India-Pakistan: Taliban Squabble Over Peace Talks




November 1, 2008:  With the decline of Islamic terrorists from Pakistan (because of the tighter border security), a larger proportion of the terrorists killed in Indian Kashmir are Islamic militants from India. Frequently, the families of these Indian terrorists refuse to accept the bodies of their dead sons for burial. Most Indian Moslems are loyal citizens, and well aware that Moslems in neighboring states are worse off, politically and economically, than the Moslems of India. But Islamic radicalism appeals to the young and poor, and many seek to fight for the establishment of an Islamic religious dictatorship in India.

In Pakistan, the army and police have arrested thousands of suspected Taliban and al Qaeda during several months of fighting along the Afghan border. In Bajaur, nearly a thousand arrests have been made, and about a third of those were foreigners (mainly from Uzbekistan, Tajikistan and Afghanistan.) These captives have been an excellent source of information on the inner workings of the Taliban, which turn out to be not as well organized as was generally thought. There are several major Taliban factions, and they don't all get along. The Afghan Taliban have become much less dependent on the Pakistani Taliban because of the growing financial support from the Afghan drug gangs. But the Taliban are unsure about working with the drug gangs, who come across as a bunch of greedy hedonists. Not very Islamic, but the drug gangs have lots of guns and the Taliban cannot afford to offend them, too much.

The U.S. has told Pakistan that it will not make any more raids on Pakistan that involve troops on the ground. But there has also been an increase in Predator and Reaper UAVs attacking terrorist targets inside Pakistan with missiles or smart bombs. During the first seven months of the year, there were only five such attacks, while in the last three months, there have been about twenty.

Indian police, pursuing those responsible for recent Islamic terrorist attacks, have uncovered a network of militant Hindu groups responsible for similar terror attacks on Indian Moslems. This sort of thing just makes it easier for the Islamic radicals to recruit young Indian Moslems. The police are rounding up the leaders of both Moslem and Hindu radical groups.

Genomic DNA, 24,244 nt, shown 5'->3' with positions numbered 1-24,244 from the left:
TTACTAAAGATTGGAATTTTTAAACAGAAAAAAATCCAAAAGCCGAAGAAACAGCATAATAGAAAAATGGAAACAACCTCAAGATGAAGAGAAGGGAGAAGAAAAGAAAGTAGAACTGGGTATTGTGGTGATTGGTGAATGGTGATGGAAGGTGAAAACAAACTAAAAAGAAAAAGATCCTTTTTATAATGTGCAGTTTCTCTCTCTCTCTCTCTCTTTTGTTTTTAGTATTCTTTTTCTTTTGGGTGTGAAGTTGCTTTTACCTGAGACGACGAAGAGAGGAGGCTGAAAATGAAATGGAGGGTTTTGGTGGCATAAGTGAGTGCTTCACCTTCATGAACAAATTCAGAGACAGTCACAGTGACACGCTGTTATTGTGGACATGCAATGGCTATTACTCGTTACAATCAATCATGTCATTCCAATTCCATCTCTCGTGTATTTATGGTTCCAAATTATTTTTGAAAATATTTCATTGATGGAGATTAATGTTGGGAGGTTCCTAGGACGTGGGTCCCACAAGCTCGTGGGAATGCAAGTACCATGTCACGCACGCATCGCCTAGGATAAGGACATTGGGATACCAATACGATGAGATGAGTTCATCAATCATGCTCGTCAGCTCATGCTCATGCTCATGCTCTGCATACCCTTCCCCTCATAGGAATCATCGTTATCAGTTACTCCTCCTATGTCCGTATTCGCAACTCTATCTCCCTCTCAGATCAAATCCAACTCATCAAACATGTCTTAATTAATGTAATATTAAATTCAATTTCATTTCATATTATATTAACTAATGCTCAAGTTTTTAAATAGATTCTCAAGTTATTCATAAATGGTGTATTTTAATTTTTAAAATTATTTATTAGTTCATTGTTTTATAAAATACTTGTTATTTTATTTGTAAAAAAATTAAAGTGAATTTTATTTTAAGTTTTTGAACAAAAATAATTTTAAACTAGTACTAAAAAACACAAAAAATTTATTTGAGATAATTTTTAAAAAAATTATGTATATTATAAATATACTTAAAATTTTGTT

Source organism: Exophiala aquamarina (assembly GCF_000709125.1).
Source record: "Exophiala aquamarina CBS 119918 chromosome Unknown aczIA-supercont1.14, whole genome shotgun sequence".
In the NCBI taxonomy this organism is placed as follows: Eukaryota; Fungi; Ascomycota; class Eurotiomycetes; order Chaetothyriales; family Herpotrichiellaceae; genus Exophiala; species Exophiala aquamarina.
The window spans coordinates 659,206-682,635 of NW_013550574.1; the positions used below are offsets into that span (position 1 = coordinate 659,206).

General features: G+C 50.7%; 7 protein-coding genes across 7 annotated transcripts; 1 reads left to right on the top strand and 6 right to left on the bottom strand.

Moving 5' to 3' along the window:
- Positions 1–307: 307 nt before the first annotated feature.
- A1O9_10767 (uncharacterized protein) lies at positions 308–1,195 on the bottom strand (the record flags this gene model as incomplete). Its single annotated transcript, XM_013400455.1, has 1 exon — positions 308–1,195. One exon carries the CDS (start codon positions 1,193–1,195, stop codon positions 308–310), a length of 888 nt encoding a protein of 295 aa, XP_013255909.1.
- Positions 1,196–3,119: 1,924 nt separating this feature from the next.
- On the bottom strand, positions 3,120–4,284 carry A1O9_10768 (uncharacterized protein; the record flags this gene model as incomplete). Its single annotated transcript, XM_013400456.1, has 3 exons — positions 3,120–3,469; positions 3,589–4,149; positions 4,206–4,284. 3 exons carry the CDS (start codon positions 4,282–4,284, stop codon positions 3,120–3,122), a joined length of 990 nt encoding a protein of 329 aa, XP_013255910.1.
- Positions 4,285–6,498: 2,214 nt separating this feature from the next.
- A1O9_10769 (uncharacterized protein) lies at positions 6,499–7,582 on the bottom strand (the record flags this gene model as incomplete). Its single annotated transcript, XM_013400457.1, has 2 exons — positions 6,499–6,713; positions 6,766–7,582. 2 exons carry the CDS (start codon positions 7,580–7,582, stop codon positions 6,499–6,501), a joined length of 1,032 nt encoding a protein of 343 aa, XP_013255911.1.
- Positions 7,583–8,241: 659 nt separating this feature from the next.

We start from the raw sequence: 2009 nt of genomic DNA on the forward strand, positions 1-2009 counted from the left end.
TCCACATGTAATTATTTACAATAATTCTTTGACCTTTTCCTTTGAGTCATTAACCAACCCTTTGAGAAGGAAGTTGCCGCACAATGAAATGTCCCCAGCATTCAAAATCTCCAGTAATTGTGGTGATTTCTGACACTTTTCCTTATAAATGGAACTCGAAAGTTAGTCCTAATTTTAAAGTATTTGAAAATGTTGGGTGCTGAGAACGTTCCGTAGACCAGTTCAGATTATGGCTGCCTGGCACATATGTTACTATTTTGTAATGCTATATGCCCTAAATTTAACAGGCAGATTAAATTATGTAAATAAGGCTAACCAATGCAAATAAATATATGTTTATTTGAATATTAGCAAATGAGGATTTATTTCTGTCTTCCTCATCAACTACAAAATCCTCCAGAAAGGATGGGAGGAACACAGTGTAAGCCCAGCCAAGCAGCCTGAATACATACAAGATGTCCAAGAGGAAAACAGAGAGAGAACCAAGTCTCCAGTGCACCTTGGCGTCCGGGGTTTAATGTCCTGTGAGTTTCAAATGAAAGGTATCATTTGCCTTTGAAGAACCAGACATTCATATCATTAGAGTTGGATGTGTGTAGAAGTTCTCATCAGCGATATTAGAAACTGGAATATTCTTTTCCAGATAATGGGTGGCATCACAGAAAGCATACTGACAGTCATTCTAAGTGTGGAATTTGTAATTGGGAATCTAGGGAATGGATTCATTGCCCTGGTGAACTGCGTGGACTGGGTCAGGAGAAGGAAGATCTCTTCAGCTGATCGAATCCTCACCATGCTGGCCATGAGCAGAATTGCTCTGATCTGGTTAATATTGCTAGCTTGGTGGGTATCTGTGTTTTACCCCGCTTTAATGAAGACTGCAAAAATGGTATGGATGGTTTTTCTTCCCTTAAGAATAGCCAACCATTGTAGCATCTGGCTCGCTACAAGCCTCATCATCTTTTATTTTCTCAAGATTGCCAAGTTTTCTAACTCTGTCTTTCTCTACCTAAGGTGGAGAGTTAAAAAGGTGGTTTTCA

October 31, 2008: In India's northeast, 18 bombs went off nearly simultaneously in four towns of Assam state, leaving 70 dead and nearly 400 wounded. Terrorists operating from nearby Bangladesh were suspected, but it turned out that these terrorists had moved into Assam and were recruiting among the illegal migrants from Bangladesh, who have long been the target of attacks from local tribal separatist groups.  The migration, of Hindus from other parts of India, as well as Moslems from neighboring Bangladesh, has enraged the dozens of tribes living in the rural region, and sustained a half century of terrorism.

India has a lot of terrorist activity that is not much heard about outside India. There are nearly 200 terrorist groups in the country, most (about 60 percent) of them in the northeast. About 30 terrorist groups, many supported by Pakistan, are in Kashmir.

October 27, 2008: In Pakistan, a two day conference of tribal leaders from Pakistan and Afghanistan agreed to peace talks with the Taliban, but only if the Taliban agreed to abide by the laws each country. The Pakistani Taliban have been asking for peace talks, and may be able to persuade the Afghan Taliban to join in. The Pakistani Taliban need help, as the army has been attacking for the last three months. The Taliban have lost several thousand fighters (killed and arrested), dozens of senior leaders and much equipment. Al Qaeda and the Afghan Taliban have sent reinforcements, but these have taken a beating as well. The Pakistani Taliban are running out of places to retreat to, and some have moved across the border into Afghanistan. There, a shortage of Afghan and foreign troops enables the fleeing Taliban to find some relief. The Pakistani Taliban have also lost control of much territory, and the income (by "taxing" local businesses) it provided. As all this is happening at the beginning of Winter, the Taliban are going to be preoccupied with survival until next Spring.

October 25, 2008: In Pakistan's Bajaur valley, the army captured the headquarters of the local Taliban, in the town of Loi Sam. So far, over 1,500 Taliban have been killed in Bajaur, along with 73 soldiers. Some of the local tribes, fed up with abuse from the pro-Taliban warlords and tribal militias, have organized their own militias to fight for the government forces. This has not always gone well, as the Taliban have been organized for war for years, and the new tribal militias are not. There are also problems with coordinating operations with the army. Even with that, the tribes are now fighting each other, and it gets very personal. Unlike the army, the tribesmen know where everyone lives, and a favorite tactic is to attack the home of Taliban leaders, drive everyone out into the cold and burn the compound down. This is bad for Taliban morale, and a distraction.

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